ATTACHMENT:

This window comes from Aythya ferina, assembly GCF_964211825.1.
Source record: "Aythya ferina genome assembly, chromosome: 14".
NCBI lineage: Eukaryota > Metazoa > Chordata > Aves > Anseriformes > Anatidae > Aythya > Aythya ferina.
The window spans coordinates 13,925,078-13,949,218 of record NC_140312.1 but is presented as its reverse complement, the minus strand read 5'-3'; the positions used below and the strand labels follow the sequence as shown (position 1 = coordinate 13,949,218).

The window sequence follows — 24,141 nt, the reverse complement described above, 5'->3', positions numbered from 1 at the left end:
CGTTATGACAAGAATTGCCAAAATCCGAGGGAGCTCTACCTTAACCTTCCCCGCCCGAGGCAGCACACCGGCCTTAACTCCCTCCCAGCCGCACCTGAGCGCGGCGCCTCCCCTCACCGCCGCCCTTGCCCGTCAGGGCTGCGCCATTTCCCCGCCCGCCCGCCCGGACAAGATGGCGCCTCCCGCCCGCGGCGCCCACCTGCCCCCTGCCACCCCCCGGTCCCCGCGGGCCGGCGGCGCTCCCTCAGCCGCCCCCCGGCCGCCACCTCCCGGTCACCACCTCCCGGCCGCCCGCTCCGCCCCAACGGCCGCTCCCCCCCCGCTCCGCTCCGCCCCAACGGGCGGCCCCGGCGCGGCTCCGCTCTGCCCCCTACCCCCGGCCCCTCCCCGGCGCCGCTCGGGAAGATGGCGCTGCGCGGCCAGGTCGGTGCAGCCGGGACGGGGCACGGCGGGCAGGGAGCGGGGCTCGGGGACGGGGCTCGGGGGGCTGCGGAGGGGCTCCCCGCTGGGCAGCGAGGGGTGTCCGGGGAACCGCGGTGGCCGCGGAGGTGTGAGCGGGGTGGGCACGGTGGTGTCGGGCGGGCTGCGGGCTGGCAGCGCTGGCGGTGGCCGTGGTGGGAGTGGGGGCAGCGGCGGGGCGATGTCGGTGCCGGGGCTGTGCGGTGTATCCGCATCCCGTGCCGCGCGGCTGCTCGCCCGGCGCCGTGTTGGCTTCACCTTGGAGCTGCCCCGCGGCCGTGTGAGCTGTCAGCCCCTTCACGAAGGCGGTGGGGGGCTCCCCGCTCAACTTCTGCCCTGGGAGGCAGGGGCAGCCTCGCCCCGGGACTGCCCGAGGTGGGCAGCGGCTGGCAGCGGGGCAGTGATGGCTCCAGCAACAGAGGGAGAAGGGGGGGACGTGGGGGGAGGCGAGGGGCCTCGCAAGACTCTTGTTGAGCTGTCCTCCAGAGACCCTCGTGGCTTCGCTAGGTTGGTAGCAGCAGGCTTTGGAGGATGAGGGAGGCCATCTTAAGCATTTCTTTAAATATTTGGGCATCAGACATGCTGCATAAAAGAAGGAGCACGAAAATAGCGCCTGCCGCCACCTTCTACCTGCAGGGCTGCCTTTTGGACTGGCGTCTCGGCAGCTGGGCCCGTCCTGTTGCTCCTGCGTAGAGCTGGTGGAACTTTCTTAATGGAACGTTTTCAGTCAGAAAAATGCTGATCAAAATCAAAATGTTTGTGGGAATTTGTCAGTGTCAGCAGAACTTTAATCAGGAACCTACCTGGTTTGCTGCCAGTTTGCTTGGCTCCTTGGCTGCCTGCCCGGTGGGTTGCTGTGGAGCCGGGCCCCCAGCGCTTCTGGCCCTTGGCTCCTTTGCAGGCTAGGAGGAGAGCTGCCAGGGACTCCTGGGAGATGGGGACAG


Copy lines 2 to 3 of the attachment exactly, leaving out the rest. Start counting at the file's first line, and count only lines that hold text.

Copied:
Source record: "Aythya ferina genome assembly, chromosome: 14".
NCBI lineage: Eukaryota > Metazoa > Chordata > Aves > Anseriformes > Anatidae > Aythya > Aythya ferina.